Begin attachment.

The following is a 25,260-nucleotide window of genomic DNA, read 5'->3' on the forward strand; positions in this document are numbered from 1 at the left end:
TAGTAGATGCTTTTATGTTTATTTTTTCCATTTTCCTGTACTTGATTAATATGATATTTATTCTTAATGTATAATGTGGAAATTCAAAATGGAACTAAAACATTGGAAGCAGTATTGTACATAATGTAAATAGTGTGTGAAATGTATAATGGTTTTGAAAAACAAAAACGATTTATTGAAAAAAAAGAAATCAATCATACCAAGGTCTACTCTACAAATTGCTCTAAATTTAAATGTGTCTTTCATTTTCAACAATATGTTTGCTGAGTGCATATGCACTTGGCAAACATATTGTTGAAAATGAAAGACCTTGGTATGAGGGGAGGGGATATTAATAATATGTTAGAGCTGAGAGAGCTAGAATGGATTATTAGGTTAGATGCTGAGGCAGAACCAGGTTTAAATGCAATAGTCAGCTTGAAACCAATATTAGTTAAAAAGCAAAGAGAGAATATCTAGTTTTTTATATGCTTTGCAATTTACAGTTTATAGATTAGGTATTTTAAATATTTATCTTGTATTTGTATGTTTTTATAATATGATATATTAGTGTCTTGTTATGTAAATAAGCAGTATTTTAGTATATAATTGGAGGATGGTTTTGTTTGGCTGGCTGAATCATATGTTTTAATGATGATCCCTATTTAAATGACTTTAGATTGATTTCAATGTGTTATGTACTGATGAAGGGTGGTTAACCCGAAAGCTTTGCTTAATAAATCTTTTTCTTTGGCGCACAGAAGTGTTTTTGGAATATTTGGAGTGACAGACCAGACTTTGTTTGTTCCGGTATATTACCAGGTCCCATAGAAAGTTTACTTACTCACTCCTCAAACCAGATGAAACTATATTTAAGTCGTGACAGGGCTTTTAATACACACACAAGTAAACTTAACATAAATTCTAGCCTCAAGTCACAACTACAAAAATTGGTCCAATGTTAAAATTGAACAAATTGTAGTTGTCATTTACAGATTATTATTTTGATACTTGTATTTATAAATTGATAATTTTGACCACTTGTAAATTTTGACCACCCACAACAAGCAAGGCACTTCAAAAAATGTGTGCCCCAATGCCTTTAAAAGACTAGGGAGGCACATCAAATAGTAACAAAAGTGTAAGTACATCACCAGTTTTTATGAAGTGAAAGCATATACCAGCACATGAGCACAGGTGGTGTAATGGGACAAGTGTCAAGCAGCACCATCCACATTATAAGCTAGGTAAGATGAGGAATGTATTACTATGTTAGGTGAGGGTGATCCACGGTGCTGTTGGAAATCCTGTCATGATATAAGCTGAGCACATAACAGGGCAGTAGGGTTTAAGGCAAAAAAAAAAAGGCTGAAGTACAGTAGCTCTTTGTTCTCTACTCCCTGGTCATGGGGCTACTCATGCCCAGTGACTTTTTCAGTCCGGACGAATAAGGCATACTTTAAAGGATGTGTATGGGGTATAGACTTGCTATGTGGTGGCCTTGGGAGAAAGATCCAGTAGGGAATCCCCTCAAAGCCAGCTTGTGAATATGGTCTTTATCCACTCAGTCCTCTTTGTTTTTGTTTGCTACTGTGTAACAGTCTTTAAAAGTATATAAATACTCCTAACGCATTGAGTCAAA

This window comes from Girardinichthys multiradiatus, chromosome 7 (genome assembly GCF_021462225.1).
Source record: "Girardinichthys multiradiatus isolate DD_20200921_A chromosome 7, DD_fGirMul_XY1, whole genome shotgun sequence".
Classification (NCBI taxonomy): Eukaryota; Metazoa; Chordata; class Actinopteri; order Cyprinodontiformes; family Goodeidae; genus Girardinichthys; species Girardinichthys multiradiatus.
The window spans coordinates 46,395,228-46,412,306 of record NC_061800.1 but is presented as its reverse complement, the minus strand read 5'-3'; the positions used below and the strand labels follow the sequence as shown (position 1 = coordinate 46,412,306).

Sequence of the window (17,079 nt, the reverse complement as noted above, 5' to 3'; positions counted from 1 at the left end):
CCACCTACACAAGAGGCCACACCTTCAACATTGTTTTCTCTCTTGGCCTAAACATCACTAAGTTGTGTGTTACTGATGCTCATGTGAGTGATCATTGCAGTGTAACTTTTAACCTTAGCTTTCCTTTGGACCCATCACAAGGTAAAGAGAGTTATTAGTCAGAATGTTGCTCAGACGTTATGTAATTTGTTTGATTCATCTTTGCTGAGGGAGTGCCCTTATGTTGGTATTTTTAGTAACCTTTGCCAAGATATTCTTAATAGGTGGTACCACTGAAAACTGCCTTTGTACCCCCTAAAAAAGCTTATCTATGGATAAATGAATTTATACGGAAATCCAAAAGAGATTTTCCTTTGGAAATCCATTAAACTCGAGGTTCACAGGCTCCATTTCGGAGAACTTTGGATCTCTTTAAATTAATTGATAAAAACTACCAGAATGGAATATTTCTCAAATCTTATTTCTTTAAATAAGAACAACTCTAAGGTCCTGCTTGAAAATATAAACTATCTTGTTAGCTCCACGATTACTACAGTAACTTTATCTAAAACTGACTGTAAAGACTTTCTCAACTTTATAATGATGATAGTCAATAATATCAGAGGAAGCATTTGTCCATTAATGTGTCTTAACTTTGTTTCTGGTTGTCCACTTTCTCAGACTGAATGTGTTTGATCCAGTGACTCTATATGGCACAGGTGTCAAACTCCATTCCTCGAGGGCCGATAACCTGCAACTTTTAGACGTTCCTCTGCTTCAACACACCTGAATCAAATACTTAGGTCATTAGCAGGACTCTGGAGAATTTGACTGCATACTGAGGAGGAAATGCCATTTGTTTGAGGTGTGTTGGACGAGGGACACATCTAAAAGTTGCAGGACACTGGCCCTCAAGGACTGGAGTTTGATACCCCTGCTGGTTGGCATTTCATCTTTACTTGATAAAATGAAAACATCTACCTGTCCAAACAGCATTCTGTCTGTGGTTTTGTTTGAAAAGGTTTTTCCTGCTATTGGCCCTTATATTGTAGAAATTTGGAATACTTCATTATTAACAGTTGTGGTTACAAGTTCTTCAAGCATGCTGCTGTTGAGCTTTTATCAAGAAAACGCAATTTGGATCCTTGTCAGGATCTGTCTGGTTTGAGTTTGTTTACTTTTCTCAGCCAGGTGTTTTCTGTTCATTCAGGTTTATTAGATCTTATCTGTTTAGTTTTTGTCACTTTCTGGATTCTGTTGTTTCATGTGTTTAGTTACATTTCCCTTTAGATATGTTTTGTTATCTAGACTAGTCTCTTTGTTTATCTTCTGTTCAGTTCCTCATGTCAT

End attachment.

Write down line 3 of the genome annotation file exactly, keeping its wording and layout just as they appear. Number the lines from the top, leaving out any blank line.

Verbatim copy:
This window comes from Girardinichthys multiradiatus, chromosome 7 (genome assembly GCF_021462225.1).